Breakthrough gene therapy shows promise in Duchenne muscular dystrophy
New research, led by teams from AFM-Telethon laboratory in Nantes and the University of London, have developed a gene therapy for Duchenne muscular dystrophy (DMD) that has shown significant promise in treating the muscle-wasting disease.
The treatment took place in golden retrievers, that are commonly afflicted by DMD, and involved injecting microdystrophin (a shortened version of the dystrophin gene) to restore muscle strength. The therapy was found to be effective, with dogs that had been treated showing stabilisation of symptoms two years after. In the usual course of the disease, without treatment, the dogs would not have been expected to live more than six months.
DMD is a heritable condition that affects one in 5,000 boys, with most not making it beyond their thirtieth year. The condition is related to the body’s ability to produce dystrophin, a protein essential for muscle function, and is caused by abnormalities in the DMD gene. The research delivered a virus into the body of the animals, which introduced the microdytrophin gene through the body.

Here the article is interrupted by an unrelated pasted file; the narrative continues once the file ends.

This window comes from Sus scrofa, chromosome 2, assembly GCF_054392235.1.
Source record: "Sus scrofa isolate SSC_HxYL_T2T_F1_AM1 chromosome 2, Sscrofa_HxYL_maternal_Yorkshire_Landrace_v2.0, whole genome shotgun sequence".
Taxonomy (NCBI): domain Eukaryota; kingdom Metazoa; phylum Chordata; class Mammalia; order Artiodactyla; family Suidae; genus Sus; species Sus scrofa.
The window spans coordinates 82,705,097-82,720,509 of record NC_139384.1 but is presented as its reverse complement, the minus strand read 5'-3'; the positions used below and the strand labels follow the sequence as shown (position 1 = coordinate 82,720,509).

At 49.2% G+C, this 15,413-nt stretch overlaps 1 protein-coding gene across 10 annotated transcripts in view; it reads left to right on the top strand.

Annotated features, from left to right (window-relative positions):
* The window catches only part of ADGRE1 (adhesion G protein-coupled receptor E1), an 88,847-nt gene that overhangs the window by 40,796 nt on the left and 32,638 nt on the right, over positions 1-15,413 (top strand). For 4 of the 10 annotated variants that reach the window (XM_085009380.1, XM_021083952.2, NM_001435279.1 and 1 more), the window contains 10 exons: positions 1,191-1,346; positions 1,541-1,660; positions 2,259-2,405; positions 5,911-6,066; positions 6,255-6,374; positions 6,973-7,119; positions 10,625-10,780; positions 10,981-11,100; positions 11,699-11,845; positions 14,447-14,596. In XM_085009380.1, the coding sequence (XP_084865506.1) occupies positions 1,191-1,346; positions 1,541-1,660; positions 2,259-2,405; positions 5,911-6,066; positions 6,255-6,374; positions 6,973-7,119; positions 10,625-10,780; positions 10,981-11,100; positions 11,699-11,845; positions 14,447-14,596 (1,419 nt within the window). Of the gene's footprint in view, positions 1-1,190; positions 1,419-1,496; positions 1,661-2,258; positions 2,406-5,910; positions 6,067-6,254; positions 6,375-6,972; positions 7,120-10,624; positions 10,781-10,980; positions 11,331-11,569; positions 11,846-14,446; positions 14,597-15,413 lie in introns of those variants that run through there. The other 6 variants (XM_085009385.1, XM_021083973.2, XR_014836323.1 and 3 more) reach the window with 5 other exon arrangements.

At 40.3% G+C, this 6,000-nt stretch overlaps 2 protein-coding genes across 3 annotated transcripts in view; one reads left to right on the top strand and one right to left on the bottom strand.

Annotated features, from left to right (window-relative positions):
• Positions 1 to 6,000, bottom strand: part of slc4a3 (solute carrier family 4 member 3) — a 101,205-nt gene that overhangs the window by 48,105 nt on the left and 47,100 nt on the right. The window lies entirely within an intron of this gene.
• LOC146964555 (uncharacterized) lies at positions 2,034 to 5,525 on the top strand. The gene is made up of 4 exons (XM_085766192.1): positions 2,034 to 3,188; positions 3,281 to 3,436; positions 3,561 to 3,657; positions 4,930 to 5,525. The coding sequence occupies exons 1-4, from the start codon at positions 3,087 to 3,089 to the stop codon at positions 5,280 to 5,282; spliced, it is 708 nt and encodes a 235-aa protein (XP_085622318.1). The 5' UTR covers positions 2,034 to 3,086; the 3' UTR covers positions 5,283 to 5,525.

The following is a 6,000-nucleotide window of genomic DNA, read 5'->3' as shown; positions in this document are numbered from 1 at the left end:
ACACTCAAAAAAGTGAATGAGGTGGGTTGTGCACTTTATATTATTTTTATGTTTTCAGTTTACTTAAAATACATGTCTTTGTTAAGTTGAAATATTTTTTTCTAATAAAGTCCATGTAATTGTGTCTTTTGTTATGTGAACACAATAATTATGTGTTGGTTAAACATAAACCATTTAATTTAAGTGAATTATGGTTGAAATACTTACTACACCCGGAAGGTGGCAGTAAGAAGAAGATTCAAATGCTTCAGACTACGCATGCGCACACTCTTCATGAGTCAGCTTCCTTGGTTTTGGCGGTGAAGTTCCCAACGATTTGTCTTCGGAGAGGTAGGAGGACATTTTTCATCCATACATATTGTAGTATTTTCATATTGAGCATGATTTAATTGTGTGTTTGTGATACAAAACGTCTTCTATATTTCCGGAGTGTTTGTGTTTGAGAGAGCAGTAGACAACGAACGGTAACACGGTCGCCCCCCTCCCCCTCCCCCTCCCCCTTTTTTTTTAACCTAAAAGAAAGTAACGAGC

After the one time injection, the scientists found that levels of dystrophin in the body of the dogs reached a much higher level than previously. Additionally, further promising aspects of the results were that the dogs did not need immunosuppressive treatment and no safety issues were raised.
“This preclinical study demonstrates the safety and efficacy of microdystrophin, and makes it possible to consider developing a clinical trial in patients. Indeed, this is the first time that it has been possible to treat the whole body of a large-sized animal with this protein. Moreover, this innovative approach allows treatment of all patients with Duchenne muscular dystrophy, regardless of the genetic mutation responsible,” says Caroline Le Guiner, the main author of the study and Senior Scientist at the University of Nantes.
It is hoped that the next step will be to take the gene therapy into clinical trials to determine whether the treatment may be efficacious in boys. Due to the complexity and size of the dogs involved, it is expected that the research holds a great degree of promise.
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